Much like motorcycles, weddings at the museum are highly customizable. From surf and turf to BBQ, one entrée or two, kids’ menus, even temporary tattoo stations and Big Wheels to keep the little ones occupied, planners at the Harley-Davidson Museum want to help you make your wedding all your own. “We thrill for customization,” says Timm.
Catering is through Levy Restaurants, the museum’s exclusive food and beverage provider. The museum also has a list of preferred vendors for tents, audiovisual equipment, and more.
Timm reiterates that the museum isn’t just for Harley enthusiasts. “It’s more than bikes and motorcycles. It’s the arts, pop culture, history. Age doesn’t matter. We have a great children’s imagination station, and seniors really enjoy the history.”
“Indoor or outdoor, weddings here can be really exceptional,” Timm says. “You focus on the fun, and we’ll take care of the details.”
The historic Pabst Mansion isn’t a “lace doily” sort of place, says executive director Dawn Hourigan. Showcasing outstanding Victorian interiors for more than 120 years, this Flemish Renaissance Revival mansion, completed in 1892 and originally the home of beer baron Capt. Frederick Pabst, is perfect for small weddings.
Available for ceremonies and receptions indoors and out, the Pabst Mansion can accommodate about 125 standing for receptions, up to 70 indoors for a sit-down dinner, and up to 50 seated for a ceremony.
There is no on-site catering, but the mansion does have a list of preferred off-site caterers. One caveat: Weddings at the mansion must start after the facility closes to the public, usually around 5:30 or 6 p.m., says Hourigan.
Wedding guests also get full access to explore the museum. “When you rent the mansion, you rent the museum,” says Hourigan. “You get full access to all the public floors just as you would if you came in for a tour.”
For many brides, the mansion’s built-in décor is its main selling point. “It’s stunning and grandiose. It has a high-Victorian feel,” says Hourigan.
The mansion’s beauty is what sold West Allis’ Amber Corrao, who married husband Ian Feb. 6 at the Pabst. “It’s so beautiful; the architecture is amazing; the history is interesting. I love everything about the place,” says Corrao. “It really is a unique experience, especially if you want to feel like royalty on the day you get married!”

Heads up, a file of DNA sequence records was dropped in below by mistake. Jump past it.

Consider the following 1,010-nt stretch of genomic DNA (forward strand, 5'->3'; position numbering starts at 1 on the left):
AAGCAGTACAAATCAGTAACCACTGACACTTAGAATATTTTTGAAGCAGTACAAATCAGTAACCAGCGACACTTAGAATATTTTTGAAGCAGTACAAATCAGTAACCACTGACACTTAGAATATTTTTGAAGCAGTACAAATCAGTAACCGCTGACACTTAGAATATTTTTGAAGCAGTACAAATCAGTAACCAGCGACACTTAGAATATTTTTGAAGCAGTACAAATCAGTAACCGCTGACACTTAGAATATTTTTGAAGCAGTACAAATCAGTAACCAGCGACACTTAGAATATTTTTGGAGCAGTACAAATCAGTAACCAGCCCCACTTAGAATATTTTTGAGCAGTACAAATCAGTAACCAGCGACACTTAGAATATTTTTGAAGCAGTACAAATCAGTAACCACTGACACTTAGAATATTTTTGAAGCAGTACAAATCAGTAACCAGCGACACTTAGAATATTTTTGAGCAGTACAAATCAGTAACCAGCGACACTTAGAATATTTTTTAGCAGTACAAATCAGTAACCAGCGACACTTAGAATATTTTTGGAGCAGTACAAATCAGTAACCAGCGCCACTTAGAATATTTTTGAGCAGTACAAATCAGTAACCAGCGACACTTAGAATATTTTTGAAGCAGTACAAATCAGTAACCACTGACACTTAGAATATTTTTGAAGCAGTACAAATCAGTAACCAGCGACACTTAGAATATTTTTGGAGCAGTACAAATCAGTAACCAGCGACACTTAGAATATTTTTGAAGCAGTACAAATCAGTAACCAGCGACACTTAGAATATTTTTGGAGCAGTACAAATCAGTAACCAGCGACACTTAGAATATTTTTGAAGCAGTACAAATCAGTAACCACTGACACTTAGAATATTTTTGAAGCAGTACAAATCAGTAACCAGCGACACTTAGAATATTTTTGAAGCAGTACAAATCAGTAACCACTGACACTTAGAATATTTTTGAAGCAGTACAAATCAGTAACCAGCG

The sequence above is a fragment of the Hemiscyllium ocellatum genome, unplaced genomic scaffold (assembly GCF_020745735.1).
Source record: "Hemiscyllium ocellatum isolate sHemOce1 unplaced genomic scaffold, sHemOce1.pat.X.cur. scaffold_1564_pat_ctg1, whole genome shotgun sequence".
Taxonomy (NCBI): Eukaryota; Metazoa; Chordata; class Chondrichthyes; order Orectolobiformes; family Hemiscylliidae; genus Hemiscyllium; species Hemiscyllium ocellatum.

Paine Art Center and Gardens
Revered as one of “America’s castles,” Oshkosh’s Paine Art Center and Gardens offers “a fairytale ambiance and backdrop for your special day,” says special events coordinator Michelle Rector.
The estate of Fox Valley lumberman Nathan Paine and his wife Jessie, the property was designed with a museum in mind. Built to showcase architecture, art, fine furnishings, and the area’s natural beauty, this Tudor Revival manor house sits amid more than three acres of beautiful gardens.
“The beauty of the property is appealing to everyone,” says Rector. “And the possibilities are endless.”
The Paine offers ceremony and reception packages indoors and out. In the mansion, the Great Hall, which was where the Paines entertained, can accommodate 125 for a ceremony or cocktail reception, or 72 for a seated dinner.
With more than 10,000 tulips and other bulbs planted each year, plus plenty of perennials, greens, pools and pergolas, the gardens are available for events May through October—200 is the magic number for ceremonies and receptions. Because the Paine Art Center and Gardens is in a residential neighborhood, receptions must end by 10 p.m.
Wedding packages at the Paine include Rector’s event planning services, as well as rehearsal time, photographs on the property, and guest admission to the gardens or mansion (depending on where the event is on the property). There is no on-site catering, but Rector can provide brides with local recommendations. “We have a great list of vendors who have experience working here,” she says, “but we’ll work with any and all.”